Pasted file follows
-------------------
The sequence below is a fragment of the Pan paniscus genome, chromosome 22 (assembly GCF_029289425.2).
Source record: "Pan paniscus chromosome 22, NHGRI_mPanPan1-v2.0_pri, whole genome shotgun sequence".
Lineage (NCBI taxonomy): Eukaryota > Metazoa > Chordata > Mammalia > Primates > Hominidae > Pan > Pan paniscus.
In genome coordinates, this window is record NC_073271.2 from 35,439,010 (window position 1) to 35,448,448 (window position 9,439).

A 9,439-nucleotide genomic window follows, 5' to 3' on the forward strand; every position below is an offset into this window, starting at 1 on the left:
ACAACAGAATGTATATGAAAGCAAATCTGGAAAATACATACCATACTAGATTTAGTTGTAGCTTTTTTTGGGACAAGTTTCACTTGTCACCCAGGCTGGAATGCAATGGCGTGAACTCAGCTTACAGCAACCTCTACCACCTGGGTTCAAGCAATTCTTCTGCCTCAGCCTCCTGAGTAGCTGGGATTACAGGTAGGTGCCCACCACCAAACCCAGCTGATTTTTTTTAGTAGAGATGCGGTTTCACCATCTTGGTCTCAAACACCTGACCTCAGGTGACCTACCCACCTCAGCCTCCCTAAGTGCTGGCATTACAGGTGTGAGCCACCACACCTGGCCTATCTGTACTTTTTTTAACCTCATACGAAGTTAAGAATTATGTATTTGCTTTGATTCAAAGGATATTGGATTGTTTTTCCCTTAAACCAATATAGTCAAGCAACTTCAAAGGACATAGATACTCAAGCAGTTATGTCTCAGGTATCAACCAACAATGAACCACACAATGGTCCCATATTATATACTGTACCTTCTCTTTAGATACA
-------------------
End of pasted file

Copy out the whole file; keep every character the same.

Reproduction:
The sequence below is a fragment of the Pan paniscus genome, chromosome 22 (assembly GCF_029289425.2).
Source record: "Pan paniscus chromosome 22, NHGRI_mPanPan1-v2.0_pri, whole genome shotgun sequence".
Lineage (NCBI taxonomy): Eukaryota > Metazoa > Chordata > Mammalia > Primates > Hominidae > Pan > Pan paniscus.
In genome coordinates, this window is record NC_073271.2 from 35,439,010 (window position 1) to 35,448,448 (window position 9,439).

A 9,439-nucleotide genomic window follows, 5' to 3' on the forward strand; every position below is an offset into this window, starting at 1 on the left:
ACAACAGAATGTATATGAAAGCAAATCTGGAAAATACATACCATACTAGATTTAGTTGTAGCTTTTTTTGGGACAAGTTTCACTTGTCACCCAGGCTGGAATGCAATGGCGTGAACTCAGCTTACAGCAACCTCTACCACCTGGGTTCAAGCAATTCTTCTGCCTCAGCCTCCTGAGTAGCTGGGATTACAGGTAGGTGCCCACCACCAAACCCAGCTGATTTTTTTTAGTAGAGATGCGGTTTCACCATCTTGGTCTCAAACACCTGACCTCAGGTGACCTACCCACCTCAGCCTCCCTAAGTGCTGGCATTACAGGTGTGAGCCACCACACCTGGCCTATCTGTACTTTTTTTAACCTCATACGAAGTTAAGAATTATGTATTTGCTTTGATTCAAAGGATATTGGATTGTTTTTCCCTTAAACCAATATAGTCAAGCAACTTCAAAGGACATAGATACTCAAGCAGTTATGTCTCAGGTATCAACCAACAATGAACCACACAATGGTCCCATATTATATACTGTACCTTCTCTTTAGATACA